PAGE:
French elections: Socialist challenger Hollande takes Round 1, promises growth

Both François Hollande and incumbent Nicolas Sarkozy now advance to a runoff presidential election on May 6.

Christophe Ena/AP
Socialist party candidate Francois Hollande waves after his Sunday-night speech in France. He and French president Nicolas Sarkozy will vie in a run-off election.

President Nicolas Sarkozy and Socialist challenger François Hollande appear ready to face off May 6 for the French presidency after an unusual first round of elections that combined a high turnout rate with low voter enthusiasm.

A late surge of Socialist Party candidate Francois Hollande, at 28.4 percent according to exit polls, eclipsed the 25.5 percent of president Sarkozy, and represents the first time in modern France an incumbent has not taken the lead after Round 1.

Political experts have stressed for weeks that Mr. Sarkozy, elected in 2007, needs to use Round 1 to create momentum if he is to win on May 6 and stay in office. 

Round 1 winnows the French field from 10 candidates to two.

Perhaps the most unexpected outcome is the robust 19 to 20 percent score of far right National Front candidate Marine Le Pen, who compares herself to a Joan of Arc, and has run a campaign focused on foreigners and Islam. Ms. Le Pen said tonight, after a high score that defied polls putting her at 14 to 15 percent, that "We are just at the beginning.... Nothing will ever be the same again."

A high official turnout of 81.3 percent is attributed to a combination of growing French concern for the economic future, an “anti-Sarkozy” vote that has long been brewing, and a sharp French remembrance of the 2002 elections that saw a protest vote abstention in Round 1 and a run-off featuring far right political figure Jean Marie Le Pen, father of Ms. Le Pen.

Yet Ms. Le Pen’s tally in 2012 is surprisingly higher than her father in 2002.

In interviews at Paris polling stations, French citizens expressed little real joy in the vote but felt that France’s future is so uncertain that they needed to do their civic duty.

“Whoever is elected, things are going to be hard,” says a middle-aged Frenchman, Angelo Benkaddour, outside a voting station in Paris' 10th  district. “What’s happening in Greece and Spain [economic woes], it is coming here.”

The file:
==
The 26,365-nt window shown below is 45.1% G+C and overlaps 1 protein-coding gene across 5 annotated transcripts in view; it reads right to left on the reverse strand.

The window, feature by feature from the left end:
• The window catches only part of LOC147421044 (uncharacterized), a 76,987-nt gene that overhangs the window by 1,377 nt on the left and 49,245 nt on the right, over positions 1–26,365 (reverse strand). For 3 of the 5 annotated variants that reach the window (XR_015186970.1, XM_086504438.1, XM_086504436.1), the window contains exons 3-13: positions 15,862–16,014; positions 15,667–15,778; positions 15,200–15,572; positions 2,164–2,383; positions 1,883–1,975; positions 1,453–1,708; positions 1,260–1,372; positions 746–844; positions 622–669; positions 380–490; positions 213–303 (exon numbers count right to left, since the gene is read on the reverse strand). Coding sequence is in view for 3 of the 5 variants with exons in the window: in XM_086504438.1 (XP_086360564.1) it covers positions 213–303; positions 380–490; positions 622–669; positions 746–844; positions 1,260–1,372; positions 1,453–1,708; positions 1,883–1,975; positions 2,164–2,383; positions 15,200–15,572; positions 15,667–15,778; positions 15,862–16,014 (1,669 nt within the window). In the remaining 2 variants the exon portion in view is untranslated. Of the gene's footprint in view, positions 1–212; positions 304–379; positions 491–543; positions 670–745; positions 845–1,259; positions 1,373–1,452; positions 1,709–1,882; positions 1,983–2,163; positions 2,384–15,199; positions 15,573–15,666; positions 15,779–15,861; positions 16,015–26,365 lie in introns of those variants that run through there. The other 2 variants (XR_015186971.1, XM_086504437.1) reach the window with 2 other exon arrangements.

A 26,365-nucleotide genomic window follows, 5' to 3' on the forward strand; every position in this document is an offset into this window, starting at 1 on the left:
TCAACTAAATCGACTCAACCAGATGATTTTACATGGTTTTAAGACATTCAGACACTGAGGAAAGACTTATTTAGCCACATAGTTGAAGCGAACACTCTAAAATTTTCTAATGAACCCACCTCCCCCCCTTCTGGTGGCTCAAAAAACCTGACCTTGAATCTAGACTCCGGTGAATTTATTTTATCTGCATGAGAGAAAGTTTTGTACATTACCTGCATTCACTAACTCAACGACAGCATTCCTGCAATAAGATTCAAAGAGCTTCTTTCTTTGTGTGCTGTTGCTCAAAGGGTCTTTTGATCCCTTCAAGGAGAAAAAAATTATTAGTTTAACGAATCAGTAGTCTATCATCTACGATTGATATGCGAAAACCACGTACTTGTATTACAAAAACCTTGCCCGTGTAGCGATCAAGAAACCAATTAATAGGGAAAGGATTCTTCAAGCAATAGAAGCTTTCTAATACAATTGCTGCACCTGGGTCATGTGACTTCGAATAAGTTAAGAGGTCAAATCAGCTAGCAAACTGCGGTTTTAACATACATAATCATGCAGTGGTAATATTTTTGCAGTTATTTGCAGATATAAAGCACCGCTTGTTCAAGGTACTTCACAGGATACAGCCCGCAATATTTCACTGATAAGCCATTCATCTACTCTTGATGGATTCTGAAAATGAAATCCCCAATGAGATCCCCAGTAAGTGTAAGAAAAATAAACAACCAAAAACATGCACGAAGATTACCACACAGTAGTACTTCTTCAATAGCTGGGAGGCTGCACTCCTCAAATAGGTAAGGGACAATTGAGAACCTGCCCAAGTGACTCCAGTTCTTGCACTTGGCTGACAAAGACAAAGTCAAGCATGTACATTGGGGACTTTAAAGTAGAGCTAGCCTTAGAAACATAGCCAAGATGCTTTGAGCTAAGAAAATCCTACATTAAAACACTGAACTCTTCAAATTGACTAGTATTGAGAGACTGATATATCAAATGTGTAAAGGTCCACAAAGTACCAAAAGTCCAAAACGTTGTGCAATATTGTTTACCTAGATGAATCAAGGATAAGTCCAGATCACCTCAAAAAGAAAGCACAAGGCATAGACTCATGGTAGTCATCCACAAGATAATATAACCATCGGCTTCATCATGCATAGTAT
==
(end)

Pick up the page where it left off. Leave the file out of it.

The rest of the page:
Implications for Europe

Hollande, a French elite and insider who has never held a ministerial position, has run an amiable and mild-mannered campaign in conscious opposition to the peripatetic Sarkozy, whose style irritates many French.

A Hollande victory in May might have serious consequences for the fiscal austerity model Europe has adopted to solve a eurozone debt and banking crisis that has toppled the governments of Ireland, Portugal, Greece, and Italy. Currently, European nations have signed onto a German-led EU "fiscal compact" that demands cutting debt and budgets, even though many peripheral nations like Spain and Greece have been laid low by austerity.

Hollande admits that austerity is needed but wants to add policies of growth to the fiscal austerity that slashes public spending, a program hammered out earlier this year by the combination of Germany's Angela Merkel, and Sarkozy. Tonight Holland said he would "redirect Europe's path to growth and jobs." 

Sarkozy himself has also, of late, talked about growth policies as well. 

The outcome for the far-left candidate Jean Luc Mélenchon, a former Trotskyite who emerged to created some enthusiasm and crowds in late March and April, disappointed his constituency with an 11 percent total.

Many French said they voted for the candidate they felt would do the least harm. Several who voted for Sarkozy and Hollande said they did so with little enthusiasm. “Sarkozy is the lesser evil,” says Phillip, an older voter in Paris' 16th  district.

Voters often said it didn’t matter who was elected, and that regardless of who won, the winner would not follow through on campaign promises, due to complex and larger economic forces in Europe that have led to the euro crisis.

Jerome, age 40, voted for Hollande as France in recent years under Sarkozy has become divisive and a “broken society.”

The French president’s approval rate is at historic lows, below 40 percent.

Polls closed between 6 and 8 pm on a day in Paris that featured as many kinds of April weather as French candidates. The day started chilly with a tearing wind and ended up mild and still. In between came alternate hours of showers and sunshine, heavy clouds and blue sky, in every possible variety. 

of stories this month > Get unlimited stories
You've read  of  free articles. Subscribe to continue.

Unlimited digital access $11/month.

Get unlimited Monitor journalism.